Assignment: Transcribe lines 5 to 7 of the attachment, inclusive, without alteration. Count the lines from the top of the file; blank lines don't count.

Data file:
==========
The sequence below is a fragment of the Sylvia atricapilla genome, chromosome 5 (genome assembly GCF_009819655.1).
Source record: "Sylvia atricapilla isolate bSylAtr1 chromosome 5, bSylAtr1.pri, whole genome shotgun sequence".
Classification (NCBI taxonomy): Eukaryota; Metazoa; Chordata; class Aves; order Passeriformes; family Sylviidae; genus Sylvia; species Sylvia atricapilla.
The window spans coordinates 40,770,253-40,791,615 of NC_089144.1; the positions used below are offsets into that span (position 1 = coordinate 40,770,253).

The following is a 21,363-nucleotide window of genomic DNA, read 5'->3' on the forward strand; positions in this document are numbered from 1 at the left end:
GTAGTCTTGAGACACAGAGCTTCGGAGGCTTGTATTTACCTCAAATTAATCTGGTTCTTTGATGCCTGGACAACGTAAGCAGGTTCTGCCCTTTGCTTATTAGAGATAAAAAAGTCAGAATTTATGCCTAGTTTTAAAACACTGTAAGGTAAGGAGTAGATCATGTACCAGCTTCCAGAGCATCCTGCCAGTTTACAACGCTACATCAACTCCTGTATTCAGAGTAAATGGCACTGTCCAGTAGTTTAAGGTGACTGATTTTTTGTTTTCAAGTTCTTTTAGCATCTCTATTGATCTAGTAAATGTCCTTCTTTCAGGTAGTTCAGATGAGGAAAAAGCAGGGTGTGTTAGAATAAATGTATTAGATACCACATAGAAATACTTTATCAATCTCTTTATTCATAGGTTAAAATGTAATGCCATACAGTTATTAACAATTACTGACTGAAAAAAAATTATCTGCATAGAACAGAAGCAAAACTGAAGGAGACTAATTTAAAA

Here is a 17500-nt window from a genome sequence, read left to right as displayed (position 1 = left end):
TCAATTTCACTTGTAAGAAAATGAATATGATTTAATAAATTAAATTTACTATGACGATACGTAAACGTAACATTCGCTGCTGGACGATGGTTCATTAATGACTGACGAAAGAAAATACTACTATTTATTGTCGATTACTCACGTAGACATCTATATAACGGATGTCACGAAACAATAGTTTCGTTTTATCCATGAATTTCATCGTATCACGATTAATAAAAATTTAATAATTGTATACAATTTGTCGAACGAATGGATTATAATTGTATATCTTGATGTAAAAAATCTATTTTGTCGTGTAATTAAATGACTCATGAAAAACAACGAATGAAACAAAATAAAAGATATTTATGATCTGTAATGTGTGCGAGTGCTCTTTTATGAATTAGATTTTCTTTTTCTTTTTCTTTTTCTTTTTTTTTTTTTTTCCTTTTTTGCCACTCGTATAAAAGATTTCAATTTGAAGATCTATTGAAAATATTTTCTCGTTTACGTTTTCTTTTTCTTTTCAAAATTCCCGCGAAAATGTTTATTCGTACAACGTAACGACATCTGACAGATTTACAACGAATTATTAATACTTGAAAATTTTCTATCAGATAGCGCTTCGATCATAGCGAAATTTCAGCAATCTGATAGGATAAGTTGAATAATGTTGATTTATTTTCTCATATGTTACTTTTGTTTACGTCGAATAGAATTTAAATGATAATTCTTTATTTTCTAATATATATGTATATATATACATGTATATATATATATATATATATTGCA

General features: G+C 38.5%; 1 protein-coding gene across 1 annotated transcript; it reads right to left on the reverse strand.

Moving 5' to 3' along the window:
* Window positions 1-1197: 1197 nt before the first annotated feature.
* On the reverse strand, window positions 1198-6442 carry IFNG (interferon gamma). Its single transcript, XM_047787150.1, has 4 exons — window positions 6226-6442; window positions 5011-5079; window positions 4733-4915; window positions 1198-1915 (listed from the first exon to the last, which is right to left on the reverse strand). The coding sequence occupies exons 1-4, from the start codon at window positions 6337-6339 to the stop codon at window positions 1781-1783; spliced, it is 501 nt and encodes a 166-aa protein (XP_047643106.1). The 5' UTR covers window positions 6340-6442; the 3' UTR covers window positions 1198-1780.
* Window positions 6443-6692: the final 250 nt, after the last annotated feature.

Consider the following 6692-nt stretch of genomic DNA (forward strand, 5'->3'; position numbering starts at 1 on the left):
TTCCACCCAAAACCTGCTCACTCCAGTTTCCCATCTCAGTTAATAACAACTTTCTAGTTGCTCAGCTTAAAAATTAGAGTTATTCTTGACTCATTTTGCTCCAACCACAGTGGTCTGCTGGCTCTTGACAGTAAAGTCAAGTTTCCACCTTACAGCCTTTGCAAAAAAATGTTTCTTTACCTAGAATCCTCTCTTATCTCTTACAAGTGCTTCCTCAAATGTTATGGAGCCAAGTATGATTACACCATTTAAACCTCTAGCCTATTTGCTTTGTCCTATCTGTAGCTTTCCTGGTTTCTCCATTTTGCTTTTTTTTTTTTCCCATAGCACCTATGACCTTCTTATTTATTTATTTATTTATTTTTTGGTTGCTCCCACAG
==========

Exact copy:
The following is a 21,363-nucleotide window of genomic DNA, read 5'->3' on the forward strand; positions in this document are numbered from 1 at the left end:
GTAGTCTTGAGACACAGAGCTTCGGAGGCTTGTATTTACCTCAAATTAATCTGGTTCTTTGATGCCTGGACAACGTAAGCAGGTTCTGCCCTTTGCTTATTAGAGATAAAAAAGTCAGAATTTATGCCTAGTTTTAAAACACTGTAAGGTAAGGAGTAGATCATGTACCAGCTTCCAGAGCATCCTGCCAGTTTACAACGCTACATCAACTCCTGTATTCAGAGTAAATGGCACTGTCCAGTAGTTTAAGGTGACTGATTTTTTGTTTTCAAGTTCTTTTAGCATCTCTATTGATCTAGTAAATGTCCTTCTTTCAGGTAGTTCAGATGAGGAAAAAGCAGGGTGTGTTAGAATAAATGTATTAGATACCACATAGAAATACTTTATCAATCTCTTTATTCATAGGTTAAAATGTAATGCCATACAGTTATTAACAATTACTGACTGAAAAAAAATTATCTGCATAGAACAGAAGCAAAACTGAAGGAGACTAATTTAAAA

Here is a 17500-nt window from a genome sequence, read left to right as displayed (position 1 = left end):